What you'll need to buy

Get donations wherever you can, but some of the things you'll need to put on a class - food, computer equipment, books - are going to cost money.

One of the first things you should do when you start planning is make a budget and decide how much you'll need.

Start by deciding how many students you want to plan for and keep that in mind when calculating the cost of each of these things:

  • Raspberry Pis and their components, such as power supplies and SD cards. Ordering these in kits will make your life easier, but may cost a bit more.
  • Computer peripherals - you'll also need a monitor, keyboard and mouse for each student. As covered in the Equipment section, these can usually be rented from a local business or office supply for a nominal cost.
  • Power strips, extension cords, and other accessories. Depending on what the classroom space provides, you may need to run power to some of the workstations.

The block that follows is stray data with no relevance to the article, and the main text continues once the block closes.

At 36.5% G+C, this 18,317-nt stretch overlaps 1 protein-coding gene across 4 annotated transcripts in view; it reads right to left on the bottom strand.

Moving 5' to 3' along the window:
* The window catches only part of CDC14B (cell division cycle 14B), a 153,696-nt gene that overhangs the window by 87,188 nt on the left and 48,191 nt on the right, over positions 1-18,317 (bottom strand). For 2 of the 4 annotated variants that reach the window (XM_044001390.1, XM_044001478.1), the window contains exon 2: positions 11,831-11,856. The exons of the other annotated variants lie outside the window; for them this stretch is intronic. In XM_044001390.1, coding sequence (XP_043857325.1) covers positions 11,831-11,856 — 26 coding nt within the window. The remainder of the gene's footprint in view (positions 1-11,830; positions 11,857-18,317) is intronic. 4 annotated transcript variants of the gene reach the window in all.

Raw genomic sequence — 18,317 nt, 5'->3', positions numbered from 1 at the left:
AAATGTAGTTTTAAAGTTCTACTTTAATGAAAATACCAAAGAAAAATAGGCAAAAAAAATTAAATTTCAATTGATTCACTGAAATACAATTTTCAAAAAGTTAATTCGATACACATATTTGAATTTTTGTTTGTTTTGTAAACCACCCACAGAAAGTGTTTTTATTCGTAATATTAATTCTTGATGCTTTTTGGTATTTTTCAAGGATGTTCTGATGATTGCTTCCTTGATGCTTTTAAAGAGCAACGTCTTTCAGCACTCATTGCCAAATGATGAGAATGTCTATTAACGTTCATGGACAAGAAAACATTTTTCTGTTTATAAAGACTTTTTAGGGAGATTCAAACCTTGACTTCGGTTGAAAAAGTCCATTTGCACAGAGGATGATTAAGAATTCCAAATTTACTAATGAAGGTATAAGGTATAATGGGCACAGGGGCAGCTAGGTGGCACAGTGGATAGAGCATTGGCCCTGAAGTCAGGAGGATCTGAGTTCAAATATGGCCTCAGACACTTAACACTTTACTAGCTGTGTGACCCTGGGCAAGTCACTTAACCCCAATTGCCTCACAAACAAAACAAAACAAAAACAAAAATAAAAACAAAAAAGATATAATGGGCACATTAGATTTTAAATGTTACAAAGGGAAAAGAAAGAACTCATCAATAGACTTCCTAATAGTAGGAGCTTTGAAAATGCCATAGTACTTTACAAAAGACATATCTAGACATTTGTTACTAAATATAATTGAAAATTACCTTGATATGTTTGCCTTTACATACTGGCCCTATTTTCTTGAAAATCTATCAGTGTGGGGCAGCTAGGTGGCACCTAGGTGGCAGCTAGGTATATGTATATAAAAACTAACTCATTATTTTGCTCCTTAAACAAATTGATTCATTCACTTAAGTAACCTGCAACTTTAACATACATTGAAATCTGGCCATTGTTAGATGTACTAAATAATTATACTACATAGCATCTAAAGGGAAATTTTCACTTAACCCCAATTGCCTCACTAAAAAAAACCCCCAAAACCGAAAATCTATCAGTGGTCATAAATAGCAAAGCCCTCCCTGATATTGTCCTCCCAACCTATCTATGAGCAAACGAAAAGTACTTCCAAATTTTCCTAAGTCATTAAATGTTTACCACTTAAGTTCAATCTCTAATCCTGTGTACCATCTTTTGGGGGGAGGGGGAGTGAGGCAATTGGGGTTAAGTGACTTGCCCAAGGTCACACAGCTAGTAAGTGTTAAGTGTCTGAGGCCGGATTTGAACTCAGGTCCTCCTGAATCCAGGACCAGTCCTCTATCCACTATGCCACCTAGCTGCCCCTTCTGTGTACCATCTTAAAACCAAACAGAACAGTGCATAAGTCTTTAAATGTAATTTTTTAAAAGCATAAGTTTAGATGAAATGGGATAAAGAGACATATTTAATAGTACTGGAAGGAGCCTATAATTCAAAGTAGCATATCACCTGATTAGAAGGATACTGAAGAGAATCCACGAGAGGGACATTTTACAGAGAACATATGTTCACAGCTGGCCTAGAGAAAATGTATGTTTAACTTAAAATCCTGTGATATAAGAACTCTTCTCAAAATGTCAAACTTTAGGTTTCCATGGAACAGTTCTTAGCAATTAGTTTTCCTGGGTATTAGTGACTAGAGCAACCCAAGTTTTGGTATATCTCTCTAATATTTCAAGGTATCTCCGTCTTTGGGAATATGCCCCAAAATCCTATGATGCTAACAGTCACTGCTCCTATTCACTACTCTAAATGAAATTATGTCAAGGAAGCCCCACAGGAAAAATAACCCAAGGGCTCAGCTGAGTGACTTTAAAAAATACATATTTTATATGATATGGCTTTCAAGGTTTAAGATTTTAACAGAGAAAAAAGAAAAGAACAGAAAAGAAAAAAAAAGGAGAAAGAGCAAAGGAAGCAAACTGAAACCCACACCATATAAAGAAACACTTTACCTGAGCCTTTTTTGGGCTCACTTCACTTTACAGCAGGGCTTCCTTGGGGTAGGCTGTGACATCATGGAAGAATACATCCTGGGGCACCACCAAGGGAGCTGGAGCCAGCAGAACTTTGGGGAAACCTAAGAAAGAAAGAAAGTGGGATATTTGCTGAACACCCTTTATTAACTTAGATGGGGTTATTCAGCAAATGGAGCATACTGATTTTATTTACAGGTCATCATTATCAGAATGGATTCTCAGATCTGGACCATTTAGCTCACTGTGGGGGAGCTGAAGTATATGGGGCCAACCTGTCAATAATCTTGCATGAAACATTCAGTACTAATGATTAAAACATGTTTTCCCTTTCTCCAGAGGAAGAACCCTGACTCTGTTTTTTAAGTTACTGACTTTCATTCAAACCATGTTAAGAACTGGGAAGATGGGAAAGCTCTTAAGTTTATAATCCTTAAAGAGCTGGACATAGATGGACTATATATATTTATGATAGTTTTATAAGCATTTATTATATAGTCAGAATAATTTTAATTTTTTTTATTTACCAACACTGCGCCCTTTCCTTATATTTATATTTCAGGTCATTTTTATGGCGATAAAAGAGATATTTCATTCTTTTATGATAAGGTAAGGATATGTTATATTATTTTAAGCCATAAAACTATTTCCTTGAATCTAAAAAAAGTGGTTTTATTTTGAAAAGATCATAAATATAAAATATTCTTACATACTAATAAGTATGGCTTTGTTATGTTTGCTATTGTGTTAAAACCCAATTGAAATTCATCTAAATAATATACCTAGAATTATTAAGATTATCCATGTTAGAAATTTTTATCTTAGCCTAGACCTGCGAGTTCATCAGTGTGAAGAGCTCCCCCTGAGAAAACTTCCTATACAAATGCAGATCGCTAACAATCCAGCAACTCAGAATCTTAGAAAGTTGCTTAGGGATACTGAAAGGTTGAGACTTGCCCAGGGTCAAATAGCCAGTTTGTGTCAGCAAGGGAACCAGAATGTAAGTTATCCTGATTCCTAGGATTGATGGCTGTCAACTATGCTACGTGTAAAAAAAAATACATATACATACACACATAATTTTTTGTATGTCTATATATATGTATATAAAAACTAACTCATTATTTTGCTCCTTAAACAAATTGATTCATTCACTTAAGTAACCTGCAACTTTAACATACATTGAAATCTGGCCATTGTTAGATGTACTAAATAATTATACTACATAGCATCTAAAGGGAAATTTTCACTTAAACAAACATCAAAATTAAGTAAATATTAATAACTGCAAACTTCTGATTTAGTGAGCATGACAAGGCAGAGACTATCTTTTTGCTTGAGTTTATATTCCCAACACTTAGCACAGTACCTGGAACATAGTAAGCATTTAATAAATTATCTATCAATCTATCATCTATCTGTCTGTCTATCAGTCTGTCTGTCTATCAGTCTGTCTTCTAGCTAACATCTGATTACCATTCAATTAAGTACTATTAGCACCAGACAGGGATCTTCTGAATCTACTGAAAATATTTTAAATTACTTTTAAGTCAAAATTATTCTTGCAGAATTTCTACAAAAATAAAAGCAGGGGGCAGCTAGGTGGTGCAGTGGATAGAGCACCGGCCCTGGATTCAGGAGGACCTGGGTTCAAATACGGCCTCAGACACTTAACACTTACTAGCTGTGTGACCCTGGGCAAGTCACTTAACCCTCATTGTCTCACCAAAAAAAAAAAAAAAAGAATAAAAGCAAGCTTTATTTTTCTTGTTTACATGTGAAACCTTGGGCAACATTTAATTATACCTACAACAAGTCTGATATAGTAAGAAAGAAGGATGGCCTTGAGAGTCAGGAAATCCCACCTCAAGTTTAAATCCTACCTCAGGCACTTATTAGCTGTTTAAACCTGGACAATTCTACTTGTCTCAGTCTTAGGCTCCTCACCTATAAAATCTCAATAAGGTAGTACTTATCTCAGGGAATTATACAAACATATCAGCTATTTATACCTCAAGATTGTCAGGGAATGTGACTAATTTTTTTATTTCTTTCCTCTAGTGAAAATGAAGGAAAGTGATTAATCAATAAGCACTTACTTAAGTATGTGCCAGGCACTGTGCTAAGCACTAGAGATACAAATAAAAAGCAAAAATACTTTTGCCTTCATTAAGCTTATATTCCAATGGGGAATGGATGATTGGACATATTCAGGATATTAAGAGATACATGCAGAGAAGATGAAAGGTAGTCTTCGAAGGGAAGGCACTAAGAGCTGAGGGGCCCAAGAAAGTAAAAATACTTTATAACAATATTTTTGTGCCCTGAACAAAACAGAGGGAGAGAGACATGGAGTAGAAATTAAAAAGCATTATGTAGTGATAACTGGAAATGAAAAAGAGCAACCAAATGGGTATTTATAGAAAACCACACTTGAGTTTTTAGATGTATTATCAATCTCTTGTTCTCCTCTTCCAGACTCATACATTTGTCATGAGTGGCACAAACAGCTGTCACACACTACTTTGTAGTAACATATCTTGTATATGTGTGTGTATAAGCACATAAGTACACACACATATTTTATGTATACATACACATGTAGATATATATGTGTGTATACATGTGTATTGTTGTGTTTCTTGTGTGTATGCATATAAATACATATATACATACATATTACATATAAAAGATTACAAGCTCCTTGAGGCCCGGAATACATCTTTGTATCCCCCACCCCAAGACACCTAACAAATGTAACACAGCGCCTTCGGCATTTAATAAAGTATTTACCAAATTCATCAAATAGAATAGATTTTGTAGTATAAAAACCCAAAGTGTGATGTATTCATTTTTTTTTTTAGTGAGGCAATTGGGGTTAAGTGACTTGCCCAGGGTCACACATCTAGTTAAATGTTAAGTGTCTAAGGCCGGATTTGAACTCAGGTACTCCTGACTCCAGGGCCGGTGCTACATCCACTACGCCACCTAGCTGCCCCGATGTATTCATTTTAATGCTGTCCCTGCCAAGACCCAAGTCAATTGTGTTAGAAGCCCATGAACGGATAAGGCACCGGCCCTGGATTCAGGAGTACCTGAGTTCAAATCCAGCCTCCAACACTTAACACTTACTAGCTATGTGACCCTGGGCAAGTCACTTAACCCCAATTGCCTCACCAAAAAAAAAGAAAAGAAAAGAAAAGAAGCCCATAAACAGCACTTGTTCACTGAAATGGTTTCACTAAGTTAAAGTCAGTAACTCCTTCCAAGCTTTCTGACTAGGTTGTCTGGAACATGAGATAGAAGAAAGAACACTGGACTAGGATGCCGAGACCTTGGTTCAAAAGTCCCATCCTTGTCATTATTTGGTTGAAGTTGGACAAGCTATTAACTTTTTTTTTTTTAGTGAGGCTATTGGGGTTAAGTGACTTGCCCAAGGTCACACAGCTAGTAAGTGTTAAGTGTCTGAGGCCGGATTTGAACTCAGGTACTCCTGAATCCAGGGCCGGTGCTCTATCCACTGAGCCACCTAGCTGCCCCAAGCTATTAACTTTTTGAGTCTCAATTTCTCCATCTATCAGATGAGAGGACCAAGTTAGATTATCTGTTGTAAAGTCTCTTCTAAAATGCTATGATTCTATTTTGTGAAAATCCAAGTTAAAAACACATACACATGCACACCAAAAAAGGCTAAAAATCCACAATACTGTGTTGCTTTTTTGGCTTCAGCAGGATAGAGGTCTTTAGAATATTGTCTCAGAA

• Meals and snacks are not optional. Depending on what time your class starts, you may need to provide breakfast. But you definitely need to offer:
    • Lunch. You don't need to spring for fancy catering - check around for local delis or takeout restaurants that may be able to provide box lunches (bonus points if they'll deliver!)(but remember to factor a tip for delivery into your budget!). If you have allergies among your students, places like Whole Foods can accommodate most dietary restrictions.
    • Don't forget to order lunch for yourself and your teaching assistants!
    • Mid-morning and mid-afternoon snacks. You should also have water and other drinks available throughout the day. For these items, try Costco or Sam's Club - boxes of granola bars, bulk fruit, and flats of water and juice will help keep everyone's energy up through the day.
  • Books are optional, but a nice thing to have. If you get extra sponsorship money or donations, keep these in mind.

Make a budget and stick to it.

Managing the money

Check your state's laws and consult with your bank - you may be able to open a special bank account to handle the money for your event. In some states you'll need to file DBA paperwork.

Keep copies of all of your invoices and other paperwork. If all the money you receive (from donations or sponsors) is spent on the event (or donated), you shouldn't need to pay taxes on it. However, you may have to file a Schedule C so make sure you can account for all of it.